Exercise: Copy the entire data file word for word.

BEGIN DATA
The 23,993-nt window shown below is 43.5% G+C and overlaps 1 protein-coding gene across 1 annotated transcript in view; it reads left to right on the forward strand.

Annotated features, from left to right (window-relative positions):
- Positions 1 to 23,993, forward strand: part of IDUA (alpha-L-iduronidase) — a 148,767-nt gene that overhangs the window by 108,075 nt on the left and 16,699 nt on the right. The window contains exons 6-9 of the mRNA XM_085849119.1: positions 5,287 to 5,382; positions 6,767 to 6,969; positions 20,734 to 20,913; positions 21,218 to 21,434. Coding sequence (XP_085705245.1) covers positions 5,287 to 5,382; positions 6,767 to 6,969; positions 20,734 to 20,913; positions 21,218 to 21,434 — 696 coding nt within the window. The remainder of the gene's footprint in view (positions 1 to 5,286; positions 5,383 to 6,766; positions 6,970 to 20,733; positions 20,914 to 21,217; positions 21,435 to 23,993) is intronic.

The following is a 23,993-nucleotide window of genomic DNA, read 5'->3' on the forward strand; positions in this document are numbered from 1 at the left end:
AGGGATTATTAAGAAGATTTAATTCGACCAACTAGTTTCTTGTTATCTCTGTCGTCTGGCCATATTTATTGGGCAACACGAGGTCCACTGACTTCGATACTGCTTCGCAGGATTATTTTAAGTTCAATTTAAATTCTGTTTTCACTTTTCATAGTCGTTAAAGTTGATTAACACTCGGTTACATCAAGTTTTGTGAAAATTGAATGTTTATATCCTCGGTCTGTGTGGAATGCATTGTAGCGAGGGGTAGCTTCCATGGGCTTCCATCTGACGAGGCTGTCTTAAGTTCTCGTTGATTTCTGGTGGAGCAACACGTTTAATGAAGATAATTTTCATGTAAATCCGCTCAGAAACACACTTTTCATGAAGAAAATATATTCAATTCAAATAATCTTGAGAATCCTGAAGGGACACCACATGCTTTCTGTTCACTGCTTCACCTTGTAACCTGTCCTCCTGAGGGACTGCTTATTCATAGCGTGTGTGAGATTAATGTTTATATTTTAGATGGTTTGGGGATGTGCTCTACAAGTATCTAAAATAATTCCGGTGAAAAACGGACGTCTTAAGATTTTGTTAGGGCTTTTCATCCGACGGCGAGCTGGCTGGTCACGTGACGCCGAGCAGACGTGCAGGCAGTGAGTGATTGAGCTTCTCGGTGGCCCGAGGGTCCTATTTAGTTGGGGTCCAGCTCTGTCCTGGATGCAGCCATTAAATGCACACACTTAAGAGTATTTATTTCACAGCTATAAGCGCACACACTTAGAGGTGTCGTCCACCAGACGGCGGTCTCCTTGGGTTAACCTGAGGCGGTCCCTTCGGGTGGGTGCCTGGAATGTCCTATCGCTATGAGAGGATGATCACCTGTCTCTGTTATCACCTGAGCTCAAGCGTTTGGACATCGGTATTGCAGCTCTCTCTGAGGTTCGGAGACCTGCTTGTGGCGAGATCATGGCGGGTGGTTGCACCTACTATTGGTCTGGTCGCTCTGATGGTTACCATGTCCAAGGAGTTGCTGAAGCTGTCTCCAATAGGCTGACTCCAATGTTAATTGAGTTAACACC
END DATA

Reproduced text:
The 23,993-nt window shown below is 43.5% G+C and overlaps 1 protein-coding gene across 1 annotated transcript in view; it reads left to right on the forward strand.

Annotated features, from left to right (window-relative positions):
- Positions 1 to 23,993, forward strand: part of IDUA (alpha-L-iduronidase) — a 148,767-nt gene that overhangs the window by 108,075 nt on the left and 16,699 nt on the right. The window contains exons 6-9 of the mRNA XM_085849119.1: positions 5,287 to 5,382; positions 6,767 to 6,969; positions 20,734 to 20,913; positions 21,218 to 21,434. Coding sequence (XP_085705245.1) covers positions 5,287 to 5,382; positions 6,767 to 6,969; positions 20,734 to 20,913; positions 21,218 to 21,434 — 696 coding nt within the window. The remainder of the gene's footprint in view (positions 1 to 5,286; positions 5,383 to 6,766; positions 6,970 to 20,733; positions 20,914 to 21,217; positions 21,435 to 23,993) is intronic.

The following is a 23,993-nucleotide window of genomic DNA, read 5'->3' on the forward strand; positions in this document are numbered from 1 at the left end:
AGGGATTATTAAGAAGATTTAATTCGACCAACTAGTTTCTTGTTATCTCTGTCGTCTGGCCATATTTATTGGGCAACACGAGGTCCACTGACTTCGATACTGCTTCGCAGGATTATTTTAAGTTCAATTTAAATTCTGTTTTCACTTTTCATAGTCGTTAAAGTTGATTAACACTCGGTTACATCAAGTTTTGTGAAAATTGAATGTTTATATCCTCGGTCTGTGTGGAATGCATTGTAGCGAGGGGTAGCTTCCATGGGCTTCCATCTGACGAGGCTGTCTTAAGTTCTCGTTGATTTCTGGTGGAGCAACACGTTTAATGAAGATAATTTTCATGTAAATCCGCTCAGAAACACACTTTTCATGAAGAAAATATATTCAATTCAAATAATCTTGAGAATCCTGAAGGGACACCACATGCTTTCTGTTCACTGCTTCACCTTGTAACCTGTCCTCCTGAGGGACTGCTTATTCATAGCGTGTGTGAGATTAATGTTTATATTTTAGATGGTTTGGGGATGTGCTCTACAAGTATCTAAAATAATTCCGGTGAAAAACGGACGTCTTAAGATTTTGTTAGGGCTTTTCATCCGACGGCGAGCTGGCTGGTCACGTGACGCCGAGCAGACGTGCAGGCAGTGAGTGATTGAGCTTCTCGGTGGCCCGAGGGTCCTATTTAGTTGGGGTCCAGCTCTGTCCTGGATGCAGCCATTAAATGCACACACTTAAGAGTATTTATTTCACAGCTATAAGCGCACACACTTAGAGGTGTCGTCCACCAGACGGCGGTCTCCTTGGGTTAACCTGAGGCGGTCCCTTCGGGTGGGTGCCTGGAATGTCCTATCGCTATGAGAGGATGATCACCTGTCTCTGTTATCACCTGAGCTCAAGCGTTTGGACATCGGTATTGCAGCTCTCTCTGAGGTTCGGAGACCTGCTTGTGGCGAGATCATGGCGGGTGGTTGCACCTACTATTGGTCTGGTCGCTCTGATGGTTACCATGTCCAAGGAGTTGCTGAAGCTGTCTCCAATAGGCTGACTCCAATGTTAATTGAGTTAACACC